What Happens if There Is a Brokered Convention?

ST. PAUL, MN - SEPTEMBER 04:   Balloons and confetti drop from the ceiling at the end of Republican U.S presidential nominee U.S. Sen. John McCain's (R-AZ) speech on day four of the Republican National Convention (RNC) at the Xcel Energy Center on September 4, 2008 in St. Paul, Minnesota. U.S. Sen. John McCain (R-AZ) will accept the GOP nomination for U.S. President Thursday night.  (Photo by Justin Sullivan/Getty Images)

ST. PAUL, MN - SEPTEMBER 04: Balloons and confetti drop from the ceiling at the end of Republican U.S presidential nominee U.S. Sen. John McCain's (R-AZ) speech on day four of the Republican National Convention (RNC) at the Xcel Energy Center on September 4, 2008 in St. Paul, Minnesota. U.S. Sen. John McCain (R-AZ) will accept the GOP nomination for U.S. President Thursday night. (Photo by Justin Sullivan/Getty Images)

Justine Schwarz

As the presidential race heads towards the National Convention in July, Donald Trump stands out as the candidate most likely to secure the GOP nomination. However, with Rubio’s campaign suspension and many calling for the support of Cruz, a brokered convention may be possible.

For a nominating convention to select a GOP nominee, other than Trump, Trump must be prevented from upping his delegate count from 678 to the 1,237 needed for nomination. As the candidate with the second highest delegate count, Ted Cruz is most likely to inhibit Trump from having his name on the presidential ballot. Many are turning to Cruz as the GOP’s last hope to have a non-Trump candidate.

Following the events of the March 15 primaries, Ted Cruz urged Rubio supporters to pass their votes on tohim. His reasoning is that he is not Donald Trump and, consequentially, Trump-haters last chance to stop his campaign as “Nobody else has any mathematical possibility whatsoever”.

Many politicians, such as past GOP nominee Mitt Romney, are requesting the support of Ted Cruz as a method to take down “Trumpism” as well. In a Facebook post, Romney sought to highlight the difference between “Trumpism” and “Republicanism” saying, “Through the calculated statements of its leader, Trumpism has become associated with racism, misogyny, bigotry, xenophobia, vulgarity and, most recently, threats and violence. I am repulsed by each and every one of these.”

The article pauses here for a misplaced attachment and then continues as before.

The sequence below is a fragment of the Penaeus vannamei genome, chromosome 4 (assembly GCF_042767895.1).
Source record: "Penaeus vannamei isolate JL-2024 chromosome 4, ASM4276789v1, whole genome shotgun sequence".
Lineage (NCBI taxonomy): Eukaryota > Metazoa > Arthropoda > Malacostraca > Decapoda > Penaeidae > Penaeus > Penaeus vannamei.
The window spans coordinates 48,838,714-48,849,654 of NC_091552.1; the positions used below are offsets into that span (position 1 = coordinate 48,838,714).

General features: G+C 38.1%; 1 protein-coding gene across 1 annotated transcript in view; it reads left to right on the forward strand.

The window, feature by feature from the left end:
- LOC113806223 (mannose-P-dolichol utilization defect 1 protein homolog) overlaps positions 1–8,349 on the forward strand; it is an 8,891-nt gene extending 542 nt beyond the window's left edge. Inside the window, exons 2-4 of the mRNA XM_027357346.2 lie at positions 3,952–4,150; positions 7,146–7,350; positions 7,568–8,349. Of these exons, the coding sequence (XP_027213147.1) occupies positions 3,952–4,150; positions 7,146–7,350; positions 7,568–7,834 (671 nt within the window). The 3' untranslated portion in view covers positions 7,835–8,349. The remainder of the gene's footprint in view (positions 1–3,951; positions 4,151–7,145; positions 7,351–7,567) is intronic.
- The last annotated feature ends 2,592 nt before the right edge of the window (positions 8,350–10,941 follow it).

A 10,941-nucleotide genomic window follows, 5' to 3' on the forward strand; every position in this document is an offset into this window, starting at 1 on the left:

Romney has supported Cruz in Utah’s primary on March 22 despite having previously campaigned for John Kasich. Romney believes that to ensure that the GOP nomination goes to a true Republican, a brokered convention will be necessary.

The Republican National Convention rules state that at a brokered convention a candidate must have secured the majority of delegates from at least eight states in order to be selected. Upon the instance of a candidate not receiving a majority (1,273) of delegates, the counts of states will continue to be taken until one candidate receives a majority of the votes.

If a brokered convention does happen, there are many opinions as to how the events will play out. Randy Evans, a member of the Republican National Lawyers Association, is confident in Trump’s ability to do well in the race and at a brokered convention. Giving the race’s current delegate counts, Evans thinks “he should be able to win it on the first ballot if the current trajectories continue.”

However, if Trump does not come out ahead in the first ballot of a brokered convention, then many states’ delegates will become unbound, allowing them to vote for candidates that were not previously part of the presidential race. In other words, a brokered convention could mean a new candidate would win the nomination.

The reaction to such a dramatic change in the nomination process would cause uproar within the Republican Party. The consequences to such an event are unknown, but some pundits have predicted an angry Trump running as a third-party candidate, thereby splitting the Republican vote.

Though Trump is currently firmly in the lead, the race may still turn to favor Cruz or a new candidate. In this heated race, every delegate of the 1,049 remaining will be critical to Trump as a brokered convention may destroy his campaign.